Accompanying me on the journey was the photographer Michael Rauner. Like me, Rauner is a native Californian. He grew up Catholic and was trained by nuns at Our Lady of the Sacred Heart in the Mexican and African-American environs of East San Diego. Another Anglo teenage seeker, Rauner would come to explore the liminal zone between sacred and profane in his art.
Excerpted from "The Visionary State; A Journey Through California's Spiritual Landscape" (Chronicle, 2006) by Erik Davis with Photographs by Michael Rauner, with permission.
When I’m abroad, I usually tell people I am from California rather than the United States. I’m not just trying to be clever, or to slough off the increasingly heavy load of being an American in foreign climes. I actually identify that way. I was born in the Bay Area in June of the Summer of Love, and grew up in Del Mar, a town of university profs and mellow longhairs name-dropped by the Beach Boys in “Surfin’ U.S.A.” When I was a teenager, my family moved to Rancho Santa Fe, into a rambling ranch house that lay about a mile from the Spanish Revival mansion where the Heaven’s Gate UFO cult later committed mystic suicide. Since 1995, I have lived in San Francisco, where my great-great-great-grandfather I. C. C. Russ disembarked with his family from the Loo Choo in the fortuitous year of 1847. My roots are here, in this rootless place.
When I tell people I’m Californian rather than American, I’m also letting them know something about the forces that shaped me. Like Texas and New York City, California seems in some ways separate from the rest of the United States, a realm apart. Even as a little kid, I knew that my home was different: the granola state, the land of fruits and nuts, the space-case colony with a moonbeam governor that collected, like a dustbin, everything in America that wasn’t firmly rooted down. Time has not dulled this reputation. Californians are still routinely mocked for our flakiness, our self-obsession, our fondness for fads and health regimens and strange notions. But the familiar jokes also reflect something much more substantial about the place: its intensely creative and eccentric spiritual and religious culture. If the American West is, as Archibald MacLeish once said, a country of the mind, than California is clearly a state of mind—an altered state, for sure, or better yet, a visionary one.
After the United States seized the territory from Mexico in 1848, California became the stage for a strange and steady parade of utopian sects, bohemian mystics, cult leaders, psycho-spiritual healers, holy poets, sex magicians, fringe Christians, and psychedelic warriors. There are many and complex reasons for this efflorescence of marvels. Between its Edenic bounty and multicultural mix, its wayward freedoms and hungry dreams, California composed an imaginative frontier exceptional in the history of American religion. Less a place of origins than of mutations, California came to host a laboratory of the spirit, a sacred playground at the far margins of the West. Here, deities and practices from across space and time are mixed and matched, refracted and refined, packaged and consumed anew. Such spiritual eclecticism is not novel, of course, and similar scenes have popped up throughout history, often with more rigor and depth. But nowhere else in the modern world has such unruly creativity come as close to becoming the status quo. I call this spiritual ethos “California consciousness”: an imaginative, experimental, and often hedonistic quest for human transformation by any means necessary.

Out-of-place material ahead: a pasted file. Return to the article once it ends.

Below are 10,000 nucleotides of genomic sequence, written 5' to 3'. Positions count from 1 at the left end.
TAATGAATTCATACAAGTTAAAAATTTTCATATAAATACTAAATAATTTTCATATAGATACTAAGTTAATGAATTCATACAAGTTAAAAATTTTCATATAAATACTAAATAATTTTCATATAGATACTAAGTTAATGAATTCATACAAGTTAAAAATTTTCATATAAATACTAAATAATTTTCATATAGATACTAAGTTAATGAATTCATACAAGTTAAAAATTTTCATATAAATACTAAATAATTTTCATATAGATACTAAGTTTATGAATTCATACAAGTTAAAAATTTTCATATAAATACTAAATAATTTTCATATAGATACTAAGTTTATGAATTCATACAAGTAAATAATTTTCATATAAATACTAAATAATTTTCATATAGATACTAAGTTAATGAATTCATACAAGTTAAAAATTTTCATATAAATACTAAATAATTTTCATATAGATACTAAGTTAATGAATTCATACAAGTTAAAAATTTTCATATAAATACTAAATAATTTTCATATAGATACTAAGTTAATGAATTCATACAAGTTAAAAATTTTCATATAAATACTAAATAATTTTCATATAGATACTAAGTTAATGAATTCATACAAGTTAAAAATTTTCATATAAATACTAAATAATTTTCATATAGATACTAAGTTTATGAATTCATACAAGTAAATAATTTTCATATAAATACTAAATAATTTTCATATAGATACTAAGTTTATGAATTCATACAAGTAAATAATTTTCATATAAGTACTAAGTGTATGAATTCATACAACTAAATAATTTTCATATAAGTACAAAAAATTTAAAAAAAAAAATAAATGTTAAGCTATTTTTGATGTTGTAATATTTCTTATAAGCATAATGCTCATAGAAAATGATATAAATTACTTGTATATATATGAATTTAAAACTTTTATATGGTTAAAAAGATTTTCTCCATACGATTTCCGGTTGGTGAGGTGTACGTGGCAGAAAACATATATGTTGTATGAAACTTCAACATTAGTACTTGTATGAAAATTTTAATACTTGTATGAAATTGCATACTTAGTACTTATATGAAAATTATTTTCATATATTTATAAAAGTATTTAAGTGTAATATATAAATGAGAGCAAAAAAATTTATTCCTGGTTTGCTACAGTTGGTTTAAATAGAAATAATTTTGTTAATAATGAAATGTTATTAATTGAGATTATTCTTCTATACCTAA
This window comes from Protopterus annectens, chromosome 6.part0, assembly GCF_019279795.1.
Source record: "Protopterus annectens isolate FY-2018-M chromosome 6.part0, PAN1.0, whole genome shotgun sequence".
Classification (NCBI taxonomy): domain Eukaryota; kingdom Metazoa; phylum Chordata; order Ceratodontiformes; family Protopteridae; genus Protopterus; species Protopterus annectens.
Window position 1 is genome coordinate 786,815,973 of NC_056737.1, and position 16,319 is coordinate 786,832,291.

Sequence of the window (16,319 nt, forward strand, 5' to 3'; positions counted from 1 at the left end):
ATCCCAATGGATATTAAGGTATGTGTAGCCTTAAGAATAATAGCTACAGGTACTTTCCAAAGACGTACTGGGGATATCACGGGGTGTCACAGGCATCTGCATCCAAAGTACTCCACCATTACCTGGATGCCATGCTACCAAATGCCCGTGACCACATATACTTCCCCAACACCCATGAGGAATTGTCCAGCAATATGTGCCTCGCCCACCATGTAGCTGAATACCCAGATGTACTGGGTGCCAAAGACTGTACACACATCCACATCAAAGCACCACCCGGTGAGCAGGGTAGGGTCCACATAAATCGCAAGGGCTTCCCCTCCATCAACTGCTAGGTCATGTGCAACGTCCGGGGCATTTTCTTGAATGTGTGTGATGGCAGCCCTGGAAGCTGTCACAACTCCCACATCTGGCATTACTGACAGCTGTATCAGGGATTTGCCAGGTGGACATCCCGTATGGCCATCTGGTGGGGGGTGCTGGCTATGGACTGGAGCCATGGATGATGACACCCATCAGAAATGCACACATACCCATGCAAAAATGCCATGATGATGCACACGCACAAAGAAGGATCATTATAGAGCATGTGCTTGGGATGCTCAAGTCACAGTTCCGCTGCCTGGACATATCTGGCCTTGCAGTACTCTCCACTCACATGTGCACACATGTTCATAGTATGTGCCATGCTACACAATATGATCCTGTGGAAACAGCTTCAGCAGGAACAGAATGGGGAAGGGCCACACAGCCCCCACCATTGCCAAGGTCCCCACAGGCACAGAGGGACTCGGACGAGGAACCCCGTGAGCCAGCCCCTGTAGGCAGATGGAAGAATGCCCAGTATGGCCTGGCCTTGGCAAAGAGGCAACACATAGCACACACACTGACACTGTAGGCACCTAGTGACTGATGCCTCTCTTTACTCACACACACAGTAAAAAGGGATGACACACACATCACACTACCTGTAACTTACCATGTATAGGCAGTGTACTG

Defining California consciousness is no easier than defining the New Age, which is really not very new at all. Though world faiths like Buddhism and Christianity have marked the West Coast’s alternative spirituality in fundamental ways, many of the paths that cross California are, in the words of the religious scholar Robert Fuller, “spiritual, but not religious.” Even that wan word spirituality barely works, since many paths crisscross the realms of sacred and profane, and look more like exercise routines or art or crazy fun than sacred pursuits. But that is the point, since the quest for insight, experience, and personal growth can take you anywhere: a mountaintop, a computer, a yoga mat, a rock ’n’ roll hall.
California seekers could be said to have taken the bait that William James dangled in his book The Varieties of Religious Experience, where the psychologist defined religion as “the feelings, acts, and experiences of individual men in their solitude, so far as they apprehend themselves to stand in relation to whatever they may consider the divine.” For James, personal experience was the cornerstone of the religious life, rather than dogma or institution or even belief. Because of his interest in individual experience, James opened up the wunderkammer of consciousness, accepting mysticism and so-called “altered states” as valid points of departure. Experimenting with psychedelic compounds like peyote and nitrous oxide, James argued that such exalted states of consciousness had to be integrated into any philosophy worth its salt. Though James’ approach hardly exhausts our understanding of religion, it certainly helps illuminate California consciousness. Solitude, especially, is key: though California has hosted scores of sects and cults, seekers are often driven by the sneaking suspicion that, in crucial ways, they are largely on their own. In California, though, James’ “individual men” are as often as not women—the feminization and even “queering” of the sacred being one of California’s defining, and most controversial, characteristics.